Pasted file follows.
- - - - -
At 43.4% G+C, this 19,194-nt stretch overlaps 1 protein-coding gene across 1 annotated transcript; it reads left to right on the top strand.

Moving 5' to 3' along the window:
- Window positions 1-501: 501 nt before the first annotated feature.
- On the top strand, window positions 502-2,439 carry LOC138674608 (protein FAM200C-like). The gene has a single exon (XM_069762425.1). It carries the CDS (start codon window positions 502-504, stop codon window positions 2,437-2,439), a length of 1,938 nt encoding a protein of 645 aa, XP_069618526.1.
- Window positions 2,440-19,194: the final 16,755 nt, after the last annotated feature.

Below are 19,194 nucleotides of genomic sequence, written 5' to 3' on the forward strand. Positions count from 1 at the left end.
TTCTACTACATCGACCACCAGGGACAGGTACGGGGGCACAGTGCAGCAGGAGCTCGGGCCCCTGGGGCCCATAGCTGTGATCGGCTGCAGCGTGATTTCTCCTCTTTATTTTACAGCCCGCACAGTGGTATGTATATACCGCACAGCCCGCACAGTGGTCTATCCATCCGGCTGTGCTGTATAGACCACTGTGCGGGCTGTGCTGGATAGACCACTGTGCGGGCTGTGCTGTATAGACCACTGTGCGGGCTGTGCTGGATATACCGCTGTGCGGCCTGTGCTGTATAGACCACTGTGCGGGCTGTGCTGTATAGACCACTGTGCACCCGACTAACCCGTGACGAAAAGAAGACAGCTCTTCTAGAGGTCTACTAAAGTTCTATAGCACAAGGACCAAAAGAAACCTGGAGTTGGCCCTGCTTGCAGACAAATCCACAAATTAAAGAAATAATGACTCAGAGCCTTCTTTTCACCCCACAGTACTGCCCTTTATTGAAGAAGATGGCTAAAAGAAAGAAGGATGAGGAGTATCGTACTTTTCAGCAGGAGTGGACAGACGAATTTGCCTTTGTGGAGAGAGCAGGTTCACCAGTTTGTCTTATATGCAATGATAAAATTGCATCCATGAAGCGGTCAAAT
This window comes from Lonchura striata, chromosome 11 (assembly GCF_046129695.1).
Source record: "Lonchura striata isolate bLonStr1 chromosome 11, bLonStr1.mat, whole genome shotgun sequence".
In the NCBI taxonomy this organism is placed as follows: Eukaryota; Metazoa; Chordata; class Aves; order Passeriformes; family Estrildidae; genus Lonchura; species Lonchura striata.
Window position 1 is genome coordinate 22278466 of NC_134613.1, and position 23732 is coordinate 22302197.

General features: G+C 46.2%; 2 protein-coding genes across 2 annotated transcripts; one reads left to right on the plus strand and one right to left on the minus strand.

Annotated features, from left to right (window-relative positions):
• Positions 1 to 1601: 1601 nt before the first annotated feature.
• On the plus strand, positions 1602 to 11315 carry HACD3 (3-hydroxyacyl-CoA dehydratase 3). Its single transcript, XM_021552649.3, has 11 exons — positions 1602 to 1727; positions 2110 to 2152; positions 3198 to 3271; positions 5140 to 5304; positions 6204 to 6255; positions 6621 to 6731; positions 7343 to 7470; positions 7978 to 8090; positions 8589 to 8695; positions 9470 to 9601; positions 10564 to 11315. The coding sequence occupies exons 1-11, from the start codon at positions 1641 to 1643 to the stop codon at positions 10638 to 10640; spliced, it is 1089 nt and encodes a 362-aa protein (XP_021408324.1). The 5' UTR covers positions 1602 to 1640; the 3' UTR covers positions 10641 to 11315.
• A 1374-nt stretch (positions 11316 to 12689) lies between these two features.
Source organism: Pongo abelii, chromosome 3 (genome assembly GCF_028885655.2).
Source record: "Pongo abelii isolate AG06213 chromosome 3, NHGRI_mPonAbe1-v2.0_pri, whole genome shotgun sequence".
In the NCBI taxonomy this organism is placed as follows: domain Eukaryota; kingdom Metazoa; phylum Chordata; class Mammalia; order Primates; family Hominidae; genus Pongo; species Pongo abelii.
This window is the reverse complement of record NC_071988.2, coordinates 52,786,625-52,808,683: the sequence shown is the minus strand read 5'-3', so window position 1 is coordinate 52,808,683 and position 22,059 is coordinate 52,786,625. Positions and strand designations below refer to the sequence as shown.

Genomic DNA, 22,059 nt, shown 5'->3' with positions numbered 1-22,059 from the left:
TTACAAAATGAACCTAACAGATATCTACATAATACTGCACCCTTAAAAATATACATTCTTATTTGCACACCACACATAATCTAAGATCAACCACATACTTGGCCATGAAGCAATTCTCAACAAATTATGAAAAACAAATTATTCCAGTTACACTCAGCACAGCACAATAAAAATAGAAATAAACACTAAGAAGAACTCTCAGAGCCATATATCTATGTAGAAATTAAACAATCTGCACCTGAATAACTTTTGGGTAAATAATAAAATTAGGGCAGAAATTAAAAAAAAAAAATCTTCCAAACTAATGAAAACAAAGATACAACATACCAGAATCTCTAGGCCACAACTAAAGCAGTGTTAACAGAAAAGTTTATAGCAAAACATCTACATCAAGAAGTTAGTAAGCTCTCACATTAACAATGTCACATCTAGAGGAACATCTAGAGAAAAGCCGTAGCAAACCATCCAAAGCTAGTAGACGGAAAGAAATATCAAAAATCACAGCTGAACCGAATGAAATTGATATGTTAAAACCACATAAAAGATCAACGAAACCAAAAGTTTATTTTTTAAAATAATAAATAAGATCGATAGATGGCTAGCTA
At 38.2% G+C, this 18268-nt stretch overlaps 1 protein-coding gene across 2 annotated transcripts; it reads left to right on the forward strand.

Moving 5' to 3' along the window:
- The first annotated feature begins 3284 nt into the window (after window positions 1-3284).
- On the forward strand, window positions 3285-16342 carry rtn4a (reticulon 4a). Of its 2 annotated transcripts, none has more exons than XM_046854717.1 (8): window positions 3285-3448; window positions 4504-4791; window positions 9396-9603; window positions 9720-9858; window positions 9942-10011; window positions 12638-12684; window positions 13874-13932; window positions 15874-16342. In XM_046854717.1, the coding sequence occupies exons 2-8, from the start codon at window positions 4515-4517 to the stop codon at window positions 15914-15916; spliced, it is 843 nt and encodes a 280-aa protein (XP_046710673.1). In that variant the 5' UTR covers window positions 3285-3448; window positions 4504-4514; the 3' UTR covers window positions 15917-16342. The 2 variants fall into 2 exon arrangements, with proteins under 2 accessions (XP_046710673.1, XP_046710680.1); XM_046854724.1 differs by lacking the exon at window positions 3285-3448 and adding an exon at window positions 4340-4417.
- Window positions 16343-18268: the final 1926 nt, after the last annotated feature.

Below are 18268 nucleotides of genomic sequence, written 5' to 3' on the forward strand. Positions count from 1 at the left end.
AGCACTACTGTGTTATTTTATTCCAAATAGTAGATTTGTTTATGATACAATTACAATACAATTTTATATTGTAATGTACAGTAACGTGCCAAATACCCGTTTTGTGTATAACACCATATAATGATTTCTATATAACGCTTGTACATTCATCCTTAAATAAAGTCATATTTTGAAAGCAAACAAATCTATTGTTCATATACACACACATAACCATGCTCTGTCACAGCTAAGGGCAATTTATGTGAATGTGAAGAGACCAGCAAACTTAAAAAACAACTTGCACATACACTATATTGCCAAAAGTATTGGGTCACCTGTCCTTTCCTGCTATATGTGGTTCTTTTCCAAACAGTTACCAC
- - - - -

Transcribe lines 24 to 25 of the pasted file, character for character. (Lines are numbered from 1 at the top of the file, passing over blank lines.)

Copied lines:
Moving 5' to 3' along the window:
- The first annotated feature begins 3284 nt into the window (after window positions 1-3284).